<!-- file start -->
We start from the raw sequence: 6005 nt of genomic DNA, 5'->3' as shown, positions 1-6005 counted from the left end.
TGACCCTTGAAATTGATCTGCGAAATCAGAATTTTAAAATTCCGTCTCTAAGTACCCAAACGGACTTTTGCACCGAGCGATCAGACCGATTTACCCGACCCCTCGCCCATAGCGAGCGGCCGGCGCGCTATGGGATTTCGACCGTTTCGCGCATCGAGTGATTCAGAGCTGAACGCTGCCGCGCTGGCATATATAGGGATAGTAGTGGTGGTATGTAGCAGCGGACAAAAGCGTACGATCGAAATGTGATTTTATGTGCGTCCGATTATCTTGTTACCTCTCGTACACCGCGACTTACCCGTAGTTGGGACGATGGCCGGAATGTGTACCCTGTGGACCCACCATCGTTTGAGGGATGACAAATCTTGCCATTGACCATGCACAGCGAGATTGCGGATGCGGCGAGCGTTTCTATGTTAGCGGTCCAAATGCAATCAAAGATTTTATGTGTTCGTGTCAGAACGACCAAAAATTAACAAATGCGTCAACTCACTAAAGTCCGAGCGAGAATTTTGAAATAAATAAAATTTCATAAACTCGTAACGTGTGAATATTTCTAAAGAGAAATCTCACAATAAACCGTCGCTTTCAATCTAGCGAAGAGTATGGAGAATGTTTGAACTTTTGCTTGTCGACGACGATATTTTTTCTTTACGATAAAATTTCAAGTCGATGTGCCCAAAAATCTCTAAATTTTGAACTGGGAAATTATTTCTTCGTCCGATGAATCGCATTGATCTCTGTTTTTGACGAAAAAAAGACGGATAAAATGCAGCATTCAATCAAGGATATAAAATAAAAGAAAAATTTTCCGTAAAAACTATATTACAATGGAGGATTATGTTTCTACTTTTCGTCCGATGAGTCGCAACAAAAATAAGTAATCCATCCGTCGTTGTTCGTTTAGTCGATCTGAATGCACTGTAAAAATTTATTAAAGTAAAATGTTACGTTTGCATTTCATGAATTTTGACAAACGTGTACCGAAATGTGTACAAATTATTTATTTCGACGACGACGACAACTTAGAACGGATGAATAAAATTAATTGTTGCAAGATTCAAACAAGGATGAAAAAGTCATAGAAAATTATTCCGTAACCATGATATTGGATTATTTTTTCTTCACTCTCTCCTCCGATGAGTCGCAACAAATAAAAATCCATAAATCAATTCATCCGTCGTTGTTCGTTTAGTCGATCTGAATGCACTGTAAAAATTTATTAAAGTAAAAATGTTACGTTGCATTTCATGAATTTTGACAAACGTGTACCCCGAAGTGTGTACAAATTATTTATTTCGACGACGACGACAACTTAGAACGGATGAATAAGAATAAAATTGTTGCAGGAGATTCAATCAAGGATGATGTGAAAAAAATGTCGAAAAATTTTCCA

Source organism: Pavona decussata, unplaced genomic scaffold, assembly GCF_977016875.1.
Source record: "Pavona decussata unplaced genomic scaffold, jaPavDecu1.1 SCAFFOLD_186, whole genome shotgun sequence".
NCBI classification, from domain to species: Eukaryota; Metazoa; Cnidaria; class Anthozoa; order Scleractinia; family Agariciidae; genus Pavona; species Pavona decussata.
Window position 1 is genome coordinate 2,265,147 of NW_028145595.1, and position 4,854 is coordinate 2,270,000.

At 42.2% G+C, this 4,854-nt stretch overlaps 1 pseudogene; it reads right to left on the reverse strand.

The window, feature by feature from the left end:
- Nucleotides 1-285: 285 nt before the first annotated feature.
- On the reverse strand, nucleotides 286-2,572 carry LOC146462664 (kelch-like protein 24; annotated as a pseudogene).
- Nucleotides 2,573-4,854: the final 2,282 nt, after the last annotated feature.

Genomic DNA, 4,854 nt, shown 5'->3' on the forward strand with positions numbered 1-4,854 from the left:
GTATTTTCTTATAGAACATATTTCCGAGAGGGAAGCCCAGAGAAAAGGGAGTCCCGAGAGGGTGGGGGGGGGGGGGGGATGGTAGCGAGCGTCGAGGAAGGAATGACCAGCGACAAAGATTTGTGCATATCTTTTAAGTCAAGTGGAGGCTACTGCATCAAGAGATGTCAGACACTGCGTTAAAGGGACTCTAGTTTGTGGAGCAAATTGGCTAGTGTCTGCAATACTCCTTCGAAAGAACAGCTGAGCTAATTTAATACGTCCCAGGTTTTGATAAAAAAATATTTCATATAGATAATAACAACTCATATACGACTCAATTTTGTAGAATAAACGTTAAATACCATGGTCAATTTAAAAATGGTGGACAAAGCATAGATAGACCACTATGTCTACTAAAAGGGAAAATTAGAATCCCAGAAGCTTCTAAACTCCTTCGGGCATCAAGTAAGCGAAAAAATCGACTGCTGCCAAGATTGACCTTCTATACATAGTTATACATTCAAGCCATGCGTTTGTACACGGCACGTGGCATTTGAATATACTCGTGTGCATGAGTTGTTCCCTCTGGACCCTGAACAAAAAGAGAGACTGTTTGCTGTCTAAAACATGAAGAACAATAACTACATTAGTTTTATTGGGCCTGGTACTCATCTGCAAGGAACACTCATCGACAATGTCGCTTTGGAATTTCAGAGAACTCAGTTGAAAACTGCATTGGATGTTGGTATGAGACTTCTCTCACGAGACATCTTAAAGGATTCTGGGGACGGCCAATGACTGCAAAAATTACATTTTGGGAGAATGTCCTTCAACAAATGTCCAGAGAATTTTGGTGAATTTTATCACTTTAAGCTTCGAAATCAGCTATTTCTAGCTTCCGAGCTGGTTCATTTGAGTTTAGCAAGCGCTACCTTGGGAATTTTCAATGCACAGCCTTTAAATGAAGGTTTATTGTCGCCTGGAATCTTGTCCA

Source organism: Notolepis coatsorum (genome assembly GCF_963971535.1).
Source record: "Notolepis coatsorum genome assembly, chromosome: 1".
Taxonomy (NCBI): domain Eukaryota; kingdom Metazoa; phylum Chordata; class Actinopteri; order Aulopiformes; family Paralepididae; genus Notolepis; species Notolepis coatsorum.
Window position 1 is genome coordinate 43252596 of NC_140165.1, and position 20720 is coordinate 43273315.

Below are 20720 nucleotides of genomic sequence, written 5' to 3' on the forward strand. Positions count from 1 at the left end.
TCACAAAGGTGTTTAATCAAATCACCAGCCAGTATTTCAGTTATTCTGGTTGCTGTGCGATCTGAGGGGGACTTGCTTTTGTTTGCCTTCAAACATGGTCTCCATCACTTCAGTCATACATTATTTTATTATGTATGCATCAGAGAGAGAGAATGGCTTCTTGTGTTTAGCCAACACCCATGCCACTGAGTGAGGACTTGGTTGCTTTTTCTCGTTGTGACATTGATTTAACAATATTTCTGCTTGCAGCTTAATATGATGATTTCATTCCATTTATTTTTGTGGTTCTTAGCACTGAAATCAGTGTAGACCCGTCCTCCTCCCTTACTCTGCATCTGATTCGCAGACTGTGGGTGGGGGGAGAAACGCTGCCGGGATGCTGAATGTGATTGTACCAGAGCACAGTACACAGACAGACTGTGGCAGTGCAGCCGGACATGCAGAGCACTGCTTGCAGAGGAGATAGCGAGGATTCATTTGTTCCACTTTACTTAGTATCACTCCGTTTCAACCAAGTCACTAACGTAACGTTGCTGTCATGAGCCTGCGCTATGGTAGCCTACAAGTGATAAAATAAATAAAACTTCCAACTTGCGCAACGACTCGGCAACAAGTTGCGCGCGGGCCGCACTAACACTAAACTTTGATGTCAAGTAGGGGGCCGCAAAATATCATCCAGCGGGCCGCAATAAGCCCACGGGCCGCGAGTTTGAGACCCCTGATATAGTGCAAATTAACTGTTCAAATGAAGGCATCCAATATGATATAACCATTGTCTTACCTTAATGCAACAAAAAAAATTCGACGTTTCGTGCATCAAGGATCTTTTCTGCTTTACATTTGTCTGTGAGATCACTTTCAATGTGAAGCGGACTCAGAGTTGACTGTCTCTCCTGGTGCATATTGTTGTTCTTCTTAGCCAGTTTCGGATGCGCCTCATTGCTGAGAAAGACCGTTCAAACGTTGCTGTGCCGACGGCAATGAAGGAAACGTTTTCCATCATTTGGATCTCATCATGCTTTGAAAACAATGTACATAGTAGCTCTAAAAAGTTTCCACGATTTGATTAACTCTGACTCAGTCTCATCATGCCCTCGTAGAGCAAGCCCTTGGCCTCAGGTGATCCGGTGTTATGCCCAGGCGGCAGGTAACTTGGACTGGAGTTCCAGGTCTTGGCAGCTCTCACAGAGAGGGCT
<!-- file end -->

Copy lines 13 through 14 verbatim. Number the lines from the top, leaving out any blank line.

GTATTTTCTTATAGAACATATTTCCGAGAGGGAAGCCCAGAGAAAAGGGAGTCCCGAGAGGGTGGGGGGGGGGGGGGGATGGTAGCGAGCGTCGAGGAAGGAATGACCAGCGACAAAGATTTGTGCATATCTTTTAAGTCAAGTGGAGGCTACTGCATCAAGAGATGTCAGACACTGCGTTAAAGGGACTCTAGTTTGTGGAGCAAATTGGCTAGTGTCTGCAATACTCCTTCGAAAGAACAGCTGAGCTAATTTAATACGTCCCAGGTTTTGATAAAAAAATATTTCATATAGATAATAACAACTCATATACGACTCAATTTTGTAGAATAAACGTTAAATACCATGGTCAATTTAAAAATGGTGGACAAAGCATAGATAGACCACTATGTCTACTAAAAGGGAAAATTAGAATCCCAGAAGCTTCTAAACTCCTTCGGGCATCAAGTAAGCGAAAAAATCGACTGCTGCCAAGATTGACCTTCTATACATAGTTATACATTCAAGCCATGCGTTTGTACACGGCACGTGGCATTTGAATATACTCGTGTGCATGAGTTGTTCCCTCTGGACCCTGAACAAAAAGAGAGACTGTTTGCTGTCTAAAACATGAAGAACAATAACTACATTAGTTTTATTGGGCCTGGTACTCATCTGCAAGGAACACTCATCGACAATGTCGCTTTGGAATTTCAGAGAACTCAGTTGAAAACTGCATTGGATGTTGGTATGAGACTTCTCTCACGAGACATCTTAAAGGATTCTGGGGACGGCCAATGACTGCAAAAATTACATTTTGGGAGAATGTCCTTCAACAAATGTCCAGAGAATTTTGGTGAATTTTATCACTTTAAGCTTCGAAATCAGCTATTTCTAGCTTCCGAGCTGGTTCATTTGAGTTTAGCAAGCGCTACCTTGGGAATTTTCAATGCACAGCCTTTAAATGAAGGTTTATTGTCGCCTGGAATCTTGTCCA

Source organism: Notolepis coatsorum (genome assembly GCF_963971535.1).